Trees overhanging boundaries
What you can and can't do
Your common law rights allow you to remove branches that cross over your boundary without the need to seek your neighbour's permission.
However you must not go onto someone else's land to remove these branches or put a ladder on someone else's land. To do so could be classed as trespassing. It is neighbourly to notify your neighbour of your intentions to carry out works to their tree.
You should not dispose of the branches or any other waste material from the tree over your fence into your neighbour's garden.
You should first ask the neighbour if they wish to have the material, including any fruit, returned to them. If they do not want it, it will be your responsibility to dispose of it.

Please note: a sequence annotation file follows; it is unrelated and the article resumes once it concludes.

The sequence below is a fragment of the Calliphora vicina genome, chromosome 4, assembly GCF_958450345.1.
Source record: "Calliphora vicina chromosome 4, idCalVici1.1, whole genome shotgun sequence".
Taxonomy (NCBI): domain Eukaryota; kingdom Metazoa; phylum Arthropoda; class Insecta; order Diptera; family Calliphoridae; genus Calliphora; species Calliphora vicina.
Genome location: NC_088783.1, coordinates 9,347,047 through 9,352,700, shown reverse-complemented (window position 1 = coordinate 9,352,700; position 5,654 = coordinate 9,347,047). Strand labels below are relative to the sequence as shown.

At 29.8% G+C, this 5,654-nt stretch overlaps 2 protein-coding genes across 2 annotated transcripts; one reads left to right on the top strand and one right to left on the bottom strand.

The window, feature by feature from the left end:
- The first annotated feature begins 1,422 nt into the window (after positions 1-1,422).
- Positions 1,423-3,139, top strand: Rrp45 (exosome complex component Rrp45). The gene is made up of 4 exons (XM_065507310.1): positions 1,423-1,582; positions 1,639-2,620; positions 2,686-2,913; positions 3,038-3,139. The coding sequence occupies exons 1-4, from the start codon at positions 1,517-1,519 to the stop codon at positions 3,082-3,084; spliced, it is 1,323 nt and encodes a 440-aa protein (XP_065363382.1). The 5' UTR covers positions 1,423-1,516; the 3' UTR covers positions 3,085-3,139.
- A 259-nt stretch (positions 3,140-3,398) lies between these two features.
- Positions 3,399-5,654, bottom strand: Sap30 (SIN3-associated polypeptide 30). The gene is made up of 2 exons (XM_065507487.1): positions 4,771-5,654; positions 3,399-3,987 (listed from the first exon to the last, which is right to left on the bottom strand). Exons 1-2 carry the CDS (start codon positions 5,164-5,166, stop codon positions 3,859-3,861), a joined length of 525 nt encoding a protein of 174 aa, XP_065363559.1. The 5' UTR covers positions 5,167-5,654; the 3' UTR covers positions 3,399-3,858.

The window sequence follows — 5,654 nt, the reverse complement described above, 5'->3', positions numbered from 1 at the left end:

It is important to check to see if the tree is protected before you start any work.
Is the tree protected?
A tree may be protected by a Tree Preservation Order or it may be in a Conservation Area. Common Law rights are removed if this is the case.
This means that you will need to seek formal permission from the Council before doing any work to living parts of the tree.
Find out more
To find out more about Tree Preservation Orders and works to trees in a Conservation Areas please visit our page Planning - Trees. This page will also tell you how to check to see if the tree you wish to do work to is protected.
You may also find the booklet 'Protected Trees - A Guide to Tree Preservation Procedures' useful.